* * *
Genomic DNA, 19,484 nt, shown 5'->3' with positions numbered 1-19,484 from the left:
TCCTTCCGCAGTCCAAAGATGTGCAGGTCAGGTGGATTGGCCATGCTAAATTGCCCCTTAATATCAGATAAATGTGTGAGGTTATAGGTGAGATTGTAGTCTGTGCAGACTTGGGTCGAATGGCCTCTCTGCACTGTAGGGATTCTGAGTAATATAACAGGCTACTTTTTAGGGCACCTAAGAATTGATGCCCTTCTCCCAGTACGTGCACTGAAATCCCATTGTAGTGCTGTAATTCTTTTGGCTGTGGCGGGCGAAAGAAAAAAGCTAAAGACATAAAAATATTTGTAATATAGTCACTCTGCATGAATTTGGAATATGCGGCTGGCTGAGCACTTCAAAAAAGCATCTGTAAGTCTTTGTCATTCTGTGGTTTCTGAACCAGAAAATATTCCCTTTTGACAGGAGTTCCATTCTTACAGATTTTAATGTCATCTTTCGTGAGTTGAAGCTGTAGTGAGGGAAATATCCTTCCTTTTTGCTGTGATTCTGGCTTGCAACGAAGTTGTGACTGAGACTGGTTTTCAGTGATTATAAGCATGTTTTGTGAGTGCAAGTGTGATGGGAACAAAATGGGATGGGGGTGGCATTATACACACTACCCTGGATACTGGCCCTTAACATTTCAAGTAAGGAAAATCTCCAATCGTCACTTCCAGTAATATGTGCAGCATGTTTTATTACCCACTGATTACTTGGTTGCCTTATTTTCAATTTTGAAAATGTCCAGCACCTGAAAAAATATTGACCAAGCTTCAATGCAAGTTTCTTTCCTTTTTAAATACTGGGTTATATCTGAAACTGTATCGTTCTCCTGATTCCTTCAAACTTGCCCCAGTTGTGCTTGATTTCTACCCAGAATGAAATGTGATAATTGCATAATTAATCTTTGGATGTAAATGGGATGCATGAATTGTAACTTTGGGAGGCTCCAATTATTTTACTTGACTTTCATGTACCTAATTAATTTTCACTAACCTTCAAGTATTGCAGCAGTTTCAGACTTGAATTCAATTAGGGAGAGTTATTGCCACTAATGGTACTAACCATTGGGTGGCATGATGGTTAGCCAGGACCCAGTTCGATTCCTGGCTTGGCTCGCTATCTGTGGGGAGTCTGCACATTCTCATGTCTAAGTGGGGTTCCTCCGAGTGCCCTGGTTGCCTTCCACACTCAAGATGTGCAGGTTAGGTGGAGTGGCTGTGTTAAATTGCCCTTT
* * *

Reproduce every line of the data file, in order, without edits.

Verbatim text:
Genomic DNA, 19,484 nt, shown 5'->3' with positions numbered 1-19,484 from the left:
TCCTTCCGCAGTCCAAAGATGTGCAGGTCAGGTGGATTGGCCATGCTAAATTGCCCCTTAATATCAGATAAATGTGTGAGGTTATAGGTGAGATTGTAGTCTGTGCAGACTTGGGTCGAATGGCCTCTCTGCACTGTAGGGATTCTGAGTAATATAACAGGCTACTTTTTAGGGCACCTAAGAATTGATGCCCTTCTCCCAGTACGTGCACTGAAATCCCATTGTAGTGCTGTAATTCTTTTGGCTGTGGCGGGCGAAAGAAAAAAGCTAAAGACATAAAAATATTTGTAATATAGTCACTCTGCATGAATTTGGAATATGCGGCTGGCTGAGCACTTCAAAAAAGCATCTGTAAGTCTTTGTCATTCTGTGGTTTCTGAACCAGAAAATATTCCCTTTTGACAGGAGTTCCATTCTTACAGATTTTAATGTCATCTTTCGTGAGTTGAAGCTGTAGTGAGGGAAATATCCTTCCTTTTTGCTGTGATTCTGGCTTGCAACGAAGTTGTGACTGAGACTGGTTTTCAGTGATTATAAGCATGTTTTGTGAGTGCAAGTGTGATGGGAACAAAATGGGATGGGGGTGGCATTATACACACTACCCTGGATACTGGCCCTTAACATTTCAAGTAAGGAAAATCTCCAATCGTCACTTCCAGTAATATGTGCAGCATGTTTTATTACCCACTGATTACTTGGTTGCCTTATTTTCAATTTTGAAAATGTCCAGCACCTGAAAAAATATTGACCAAGCTTCAATGCAAGTTTCTTTCCTTTTTAAATACTGGGTTATATCTGAAACTGTATCGTTCTCCTGATTCCTTCAAACTTGCCCCAGTTGTGCTTGATTTCTACCCAGAATGAAATGTGATAATTGCATAATTAATCTTTGGATGTAAATGGGATGCATGAATTGTAACTTTGGGAGGCTCCAATTATTTTACTTGACTTTCATGTACCTAATTAATTTTCACTAACCTTCAAGTATTGCAGCAGTTTCAGACTTGAATTCAATTAGGGAGAGTTATTGCCACTAATGGTACTAACCATTGGGTGGCATGATGGTTAGCCAGGACCCAGTTCGATTCCTGGCTTGGCTCGCTATCTGTGGGGAGTCTGCACATTCTCATGTCTAAGTGGGGTTCCTCCGAGTGCCCTGGTTGCCTTCCACACTCAAGATGTGCAGGTTAGGTGGAGTGGCTGTGTTAAATTGCCCTTT